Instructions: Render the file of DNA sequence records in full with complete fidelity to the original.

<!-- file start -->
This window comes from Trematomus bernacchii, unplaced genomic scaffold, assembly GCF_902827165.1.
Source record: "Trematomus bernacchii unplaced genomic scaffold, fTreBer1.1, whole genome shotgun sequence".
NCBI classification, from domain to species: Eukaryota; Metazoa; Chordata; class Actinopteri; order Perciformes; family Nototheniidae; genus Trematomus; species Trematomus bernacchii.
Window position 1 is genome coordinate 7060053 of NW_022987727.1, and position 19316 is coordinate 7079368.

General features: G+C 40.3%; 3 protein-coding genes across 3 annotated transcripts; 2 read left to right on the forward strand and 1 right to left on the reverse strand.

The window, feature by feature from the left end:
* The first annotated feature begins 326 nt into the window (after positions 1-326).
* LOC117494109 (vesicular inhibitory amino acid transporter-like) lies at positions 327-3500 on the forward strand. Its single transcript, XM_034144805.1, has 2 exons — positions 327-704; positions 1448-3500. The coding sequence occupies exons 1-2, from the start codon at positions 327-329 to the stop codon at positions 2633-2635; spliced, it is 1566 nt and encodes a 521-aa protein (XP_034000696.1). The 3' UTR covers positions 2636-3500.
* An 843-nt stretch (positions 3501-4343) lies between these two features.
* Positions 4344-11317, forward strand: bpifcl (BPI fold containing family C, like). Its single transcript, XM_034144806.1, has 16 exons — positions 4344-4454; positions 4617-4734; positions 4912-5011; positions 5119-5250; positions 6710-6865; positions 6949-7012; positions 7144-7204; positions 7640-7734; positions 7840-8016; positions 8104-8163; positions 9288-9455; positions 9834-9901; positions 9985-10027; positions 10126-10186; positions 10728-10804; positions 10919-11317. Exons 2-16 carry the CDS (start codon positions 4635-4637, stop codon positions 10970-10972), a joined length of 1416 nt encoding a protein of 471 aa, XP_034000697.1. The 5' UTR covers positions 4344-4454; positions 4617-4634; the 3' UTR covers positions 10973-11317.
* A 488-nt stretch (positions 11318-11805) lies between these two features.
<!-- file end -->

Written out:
This window comes from Trematomus bernacchii, unplaced genomic scaffold, assembly GCF_902827165.1.
Source record: "Trematomus bernacchii unplaced genomic scaffold, fTreBer1.1, whole genome shotgun sequence".
NCBI classification, from domain to species: Eukaryota; Metazoa; Chordata; class Actinopteri; order Perciformes; family Nototheniidae; genus Trematomus; species Trematomus bernacchii.
Window position 1 is genome coordinate 7060053 of NW_022987727.1, and position 19316 is coordinate 7079368.

General features: G+C 40.3%; 3 protein-coding genes across 3 annotated transcripts; 2 read left to right on the forward strand and 1 right to left on the reverse strand.

The window, feature by feature from the left end:
* The first annotated feature begins 326 nt into the window (after positions 1-326).
* LOC117494109 (vesicular inhibitory amino acid transporter-like) lies at positions 327-3500 on the forward strand. Its single transcript, XM_034144805.1, has 2 exons — positions 327-704; positions 1448-3500. The coding sequence occupies exons 1-2, from the start codon at positions 327-329 to the stop codon at positions 2633-2635; spliced, it is 1566 nt and encodes a 521-aa protein (XP_034000696.1). The 3' UTR covers positions 2636-3500.
* An 843-nt stretch (positions 3501-4343) lies between these two features.
* Positions 4344-11317, forward strand: bpifcl (BPI fold containing family C, like). Its single transcript, XM_034144806.1, has 16 exons — positions 4344-4454; positions 4617-4734; positions 4912-5011; positions 5119-5250; positions 6710-6865; positions 6949-7012; positions 7144-7204; positions 7640-7734; positions 7840-8016; positions 8104-8163; positions 9288-9455; positions 9834-9901; positions 9985-10027; positions 10126-10186; positions 10728-10804; positions 10919-11317. Exons 2-16 carry the CDS (start codon positions 4635-4637, stop codon positions 10970-10972), a joined length of 1416 nt encoding a protein of 471 aa, XP_034000697.1. The 5' UTR covers positions 4344-4454; positions 4617-4634; the 3' UTR covers positions 10973-11317.
* A 488-nt stretch (positions 11318-11805) lies between these two features.